Infrastructure: Both the House and Senate have begun work on surface transportation bills ahead of a September deadline to act, but lawmakers haven’t been able to settle on how to pay for the legislation, Pro’s Sam Mintz reports. House Transportation Chairman Peter DeFazio (D-Ore.) wants to “double down on an infrastructure package that repairs the breach left by years of neglect.” As for the pay-for, an infrastructure lobbyist told Sam that given the record low gas prices, debate about the gas tax “could re-enter the equation.”

    Clean energy: Renewable energy groups are also expected to push for green energy tax credits in the next package, as Pro’s Anthony Adragna, Zack Colman and Gavin Bade reported. The Coalition for Green Capital, a group advocating for a national climate infrastructure bank, put out new poll data today that found 71 percent of respondents said they’d support Congress including funding in a stimulus bill for the construction of clean energy and transportation infrastructure.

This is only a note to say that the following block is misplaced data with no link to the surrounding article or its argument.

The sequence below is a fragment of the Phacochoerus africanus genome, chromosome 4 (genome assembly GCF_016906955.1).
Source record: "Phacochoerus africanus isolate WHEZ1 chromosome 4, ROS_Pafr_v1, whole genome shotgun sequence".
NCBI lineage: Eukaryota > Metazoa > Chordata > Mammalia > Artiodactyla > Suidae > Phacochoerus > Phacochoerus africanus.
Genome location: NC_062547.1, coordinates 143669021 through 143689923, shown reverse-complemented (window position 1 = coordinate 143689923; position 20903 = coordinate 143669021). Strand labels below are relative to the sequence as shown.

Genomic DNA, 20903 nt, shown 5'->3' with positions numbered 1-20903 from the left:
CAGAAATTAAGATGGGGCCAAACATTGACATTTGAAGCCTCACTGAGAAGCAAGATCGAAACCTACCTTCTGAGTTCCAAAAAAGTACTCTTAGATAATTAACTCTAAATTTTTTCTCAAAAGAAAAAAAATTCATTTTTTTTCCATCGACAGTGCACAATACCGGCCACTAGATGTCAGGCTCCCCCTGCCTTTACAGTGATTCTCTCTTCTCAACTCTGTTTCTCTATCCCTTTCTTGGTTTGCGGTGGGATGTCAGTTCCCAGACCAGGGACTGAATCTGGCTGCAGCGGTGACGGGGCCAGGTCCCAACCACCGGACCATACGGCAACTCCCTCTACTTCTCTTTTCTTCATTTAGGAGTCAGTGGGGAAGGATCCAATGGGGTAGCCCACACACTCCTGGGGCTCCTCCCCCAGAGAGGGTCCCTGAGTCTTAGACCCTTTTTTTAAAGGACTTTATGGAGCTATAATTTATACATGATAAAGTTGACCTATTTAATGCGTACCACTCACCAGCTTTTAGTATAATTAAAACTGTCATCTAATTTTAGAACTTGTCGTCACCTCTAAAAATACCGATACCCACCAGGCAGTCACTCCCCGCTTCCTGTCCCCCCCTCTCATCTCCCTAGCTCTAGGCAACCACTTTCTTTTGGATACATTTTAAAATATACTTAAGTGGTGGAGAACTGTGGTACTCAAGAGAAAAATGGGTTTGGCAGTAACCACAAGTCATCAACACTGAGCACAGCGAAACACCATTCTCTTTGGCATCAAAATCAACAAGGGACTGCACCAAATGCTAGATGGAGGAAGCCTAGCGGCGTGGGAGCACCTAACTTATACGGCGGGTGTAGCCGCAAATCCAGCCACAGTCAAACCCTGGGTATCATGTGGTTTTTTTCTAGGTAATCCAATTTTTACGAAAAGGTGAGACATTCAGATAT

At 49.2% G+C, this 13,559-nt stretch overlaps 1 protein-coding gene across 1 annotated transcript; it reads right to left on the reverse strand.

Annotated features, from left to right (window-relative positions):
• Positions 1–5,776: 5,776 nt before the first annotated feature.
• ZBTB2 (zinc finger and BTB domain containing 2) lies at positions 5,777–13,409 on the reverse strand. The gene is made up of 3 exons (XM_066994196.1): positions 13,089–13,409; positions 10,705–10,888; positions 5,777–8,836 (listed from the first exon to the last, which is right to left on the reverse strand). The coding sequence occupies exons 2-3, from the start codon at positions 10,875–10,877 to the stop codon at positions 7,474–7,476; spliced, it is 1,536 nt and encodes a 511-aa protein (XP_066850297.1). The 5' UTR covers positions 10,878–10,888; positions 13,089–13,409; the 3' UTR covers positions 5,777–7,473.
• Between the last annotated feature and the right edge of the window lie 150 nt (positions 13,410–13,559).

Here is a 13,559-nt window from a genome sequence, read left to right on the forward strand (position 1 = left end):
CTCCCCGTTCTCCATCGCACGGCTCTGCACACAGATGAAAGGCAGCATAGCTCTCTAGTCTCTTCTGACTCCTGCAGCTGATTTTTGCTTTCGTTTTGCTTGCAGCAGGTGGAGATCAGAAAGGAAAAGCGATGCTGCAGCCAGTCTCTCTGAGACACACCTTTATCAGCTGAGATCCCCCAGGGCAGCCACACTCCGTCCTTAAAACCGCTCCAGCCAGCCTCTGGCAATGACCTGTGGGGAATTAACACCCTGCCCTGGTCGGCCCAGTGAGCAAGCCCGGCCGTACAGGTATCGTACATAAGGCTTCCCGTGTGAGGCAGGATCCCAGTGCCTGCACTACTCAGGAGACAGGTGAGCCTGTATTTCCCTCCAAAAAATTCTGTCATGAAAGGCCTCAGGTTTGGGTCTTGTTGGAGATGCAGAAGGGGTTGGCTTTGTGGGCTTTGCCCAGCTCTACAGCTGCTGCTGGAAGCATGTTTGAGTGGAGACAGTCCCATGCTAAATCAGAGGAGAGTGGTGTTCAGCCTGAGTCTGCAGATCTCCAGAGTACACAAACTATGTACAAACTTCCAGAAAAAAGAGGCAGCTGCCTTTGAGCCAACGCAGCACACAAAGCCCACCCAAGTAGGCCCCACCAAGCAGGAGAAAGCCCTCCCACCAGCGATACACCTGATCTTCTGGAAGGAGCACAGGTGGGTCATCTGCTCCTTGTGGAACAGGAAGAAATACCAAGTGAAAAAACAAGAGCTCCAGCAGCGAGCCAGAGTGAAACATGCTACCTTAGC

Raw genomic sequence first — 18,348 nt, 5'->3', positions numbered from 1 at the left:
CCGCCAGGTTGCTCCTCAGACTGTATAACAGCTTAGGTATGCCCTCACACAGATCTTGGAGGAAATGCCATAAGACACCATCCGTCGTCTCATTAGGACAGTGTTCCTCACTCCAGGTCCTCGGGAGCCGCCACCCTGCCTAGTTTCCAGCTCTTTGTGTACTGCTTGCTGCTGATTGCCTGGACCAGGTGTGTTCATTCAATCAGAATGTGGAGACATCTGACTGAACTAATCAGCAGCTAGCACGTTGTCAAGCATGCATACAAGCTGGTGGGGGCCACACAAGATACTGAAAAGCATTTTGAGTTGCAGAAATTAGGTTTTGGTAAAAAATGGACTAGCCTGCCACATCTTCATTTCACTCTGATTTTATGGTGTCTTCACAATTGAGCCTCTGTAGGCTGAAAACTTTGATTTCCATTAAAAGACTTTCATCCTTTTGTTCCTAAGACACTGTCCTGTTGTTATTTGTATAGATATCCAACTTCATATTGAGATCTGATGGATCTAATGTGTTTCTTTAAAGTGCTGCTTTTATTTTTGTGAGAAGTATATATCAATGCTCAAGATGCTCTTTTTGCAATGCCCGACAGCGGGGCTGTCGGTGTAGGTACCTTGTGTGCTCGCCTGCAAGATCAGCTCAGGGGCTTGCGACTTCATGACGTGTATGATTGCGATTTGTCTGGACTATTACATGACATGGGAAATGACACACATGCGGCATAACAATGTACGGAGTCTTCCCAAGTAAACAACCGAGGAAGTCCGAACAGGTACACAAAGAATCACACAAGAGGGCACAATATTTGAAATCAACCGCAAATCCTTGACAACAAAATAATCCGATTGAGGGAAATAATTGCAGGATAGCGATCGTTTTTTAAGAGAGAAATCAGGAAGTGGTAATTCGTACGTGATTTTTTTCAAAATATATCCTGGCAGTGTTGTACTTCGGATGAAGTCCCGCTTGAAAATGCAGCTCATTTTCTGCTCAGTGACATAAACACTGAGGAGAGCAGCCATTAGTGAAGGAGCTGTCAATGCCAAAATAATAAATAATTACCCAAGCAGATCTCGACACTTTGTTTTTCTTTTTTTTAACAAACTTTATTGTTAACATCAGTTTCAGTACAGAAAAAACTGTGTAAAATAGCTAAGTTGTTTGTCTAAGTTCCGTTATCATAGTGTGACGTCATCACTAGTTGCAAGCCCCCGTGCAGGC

Fossil fuels: There could also be another push to include money for the Energy Department to buy oil to store in the Strategic Petroleum Reserve, after the last relief package omitted the funds requested by the department and the president. “Expect both low-carbon and fossil energy interests to press their case for support in coming weeks,” according to analysts at BloombergNEF in a note Friday.

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  • Press Release:Poll Finds Bipartisan Support for Funding Clean Transportation, Energy Projects to Put People Back to Work

    March 30, 2020

    Poll Finds Bipartisan Support for Funding Clean Transportation, Energy Projects to Put People Back to Work
    Investment could create millions of jobs

    WASHINGTON—After the United States beats the coronavirus, a strong bipartisan majority of voters support investing in clean transportation and energy projects to put people back to work, according to a new SurveyMonkey | Coalition for Green Capital poll. By a 71-to-16 margin, Americans support funding for such projects that would create jobs and combat climate change.